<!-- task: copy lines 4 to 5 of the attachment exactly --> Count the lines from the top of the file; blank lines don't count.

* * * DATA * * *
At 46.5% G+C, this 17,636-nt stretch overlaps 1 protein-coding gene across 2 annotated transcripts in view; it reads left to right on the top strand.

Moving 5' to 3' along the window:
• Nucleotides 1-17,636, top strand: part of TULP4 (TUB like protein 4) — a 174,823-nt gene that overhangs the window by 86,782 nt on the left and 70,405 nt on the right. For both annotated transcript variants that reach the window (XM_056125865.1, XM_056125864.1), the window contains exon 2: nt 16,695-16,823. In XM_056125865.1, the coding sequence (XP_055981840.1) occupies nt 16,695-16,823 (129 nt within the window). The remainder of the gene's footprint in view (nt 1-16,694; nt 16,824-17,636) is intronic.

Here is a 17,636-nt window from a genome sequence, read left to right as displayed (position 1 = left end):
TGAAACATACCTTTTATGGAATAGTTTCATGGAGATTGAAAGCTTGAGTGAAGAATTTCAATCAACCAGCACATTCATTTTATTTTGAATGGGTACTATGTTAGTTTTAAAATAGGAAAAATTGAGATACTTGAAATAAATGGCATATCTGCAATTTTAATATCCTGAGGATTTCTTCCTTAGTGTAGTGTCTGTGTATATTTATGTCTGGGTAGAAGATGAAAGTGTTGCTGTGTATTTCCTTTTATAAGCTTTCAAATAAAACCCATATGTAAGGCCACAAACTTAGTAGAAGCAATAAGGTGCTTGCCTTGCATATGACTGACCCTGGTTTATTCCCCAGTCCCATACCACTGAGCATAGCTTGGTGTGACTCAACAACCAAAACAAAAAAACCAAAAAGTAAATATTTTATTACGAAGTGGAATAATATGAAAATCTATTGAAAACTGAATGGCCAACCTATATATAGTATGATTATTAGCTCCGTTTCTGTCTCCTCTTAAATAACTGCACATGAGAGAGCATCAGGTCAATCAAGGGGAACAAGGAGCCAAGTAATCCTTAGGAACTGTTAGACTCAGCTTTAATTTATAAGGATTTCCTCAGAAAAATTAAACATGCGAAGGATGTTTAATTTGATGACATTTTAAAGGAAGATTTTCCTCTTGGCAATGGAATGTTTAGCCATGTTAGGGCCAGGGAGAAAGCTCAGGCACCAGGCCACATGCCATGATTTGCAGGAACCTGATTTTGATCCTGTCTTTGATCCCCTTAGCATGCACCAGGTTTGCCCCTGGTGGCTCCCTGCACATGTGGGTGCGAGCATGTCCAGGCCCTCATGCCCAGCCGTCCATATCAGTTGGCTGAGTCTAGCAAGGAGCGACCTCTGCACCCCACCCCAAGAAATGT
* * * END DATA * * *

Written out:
Here is a 17,636-nt window from a genome sequence, read left to right as displayed (position 1 = left end):
TGAAACATACCTTTTATGGAATAGTTTCATGGAGATTGAAAGCTTGAGTGAAGAATTTCAATCAACCAGCACATTCATTTTATTTTGAATGGGTACTATGTTAGTTTTAAAATAGGAAAAATTGAGATACTTGAAATAAATGGCATATCTGCAATTTTAATATCCTGAGGATTTCTTCCTTAGTGTAGTGTCTGTGTATATTTATGTCTGGGTAGAAGATGAAAGTGTTGCTGTGTATTTCCTTTTATAAGCTTTCAAATAAAACCCATATGTAAGGCCACAAACTTAGTAGAAGCAATAAGGTGCTTGCCTTGCATATGACTGACCCTGGTTTATTCCCCAGTCCCATACCACTGAGCATAGCTTGGTGTGACTCAACAACCAAAACAAAAAAACCAAAAAGTAAATATTTTATTACGAAGTGGAATAATATGAAAATCTATTGAAAACTGAATGGCCAACCTATATATAGTATGATTATTAGCTCCGTTTCTGTCTCCTCTTAAATAACTGCACATGAGAGAGCATCAGGTCAATCAAGGGGAACAAGGAGCCAAGTAATCCTTAGGAACTGTTAGACTCAGCTTTAATTTATAAGGATTTCCTCAGAAAAATTAAACATGCGAAGGATGTTTAATTTGATGACATTTTAAAGGAAGATTTTCCTCTTGGCAATGGAATGTTTAGCCATGTTAGGGCCAGGGAGAAAGCTCAGGCACCAGGCCACATGCCATGATTTGCAGGAACCTGATTTTGATCCTGTCTTTGATCCCCTTAGCATGCACCAGGTTTGCCCCTGGTGGCTCCCTGCACATGTGGGTGCGAGCATGTCCAGGCCCTCATGCCCAGCCGTCCATATCAGTTGGCTGAGTCTAGCAAGGAGCGACCTCTGCACCCCACCCCAAGAAATGT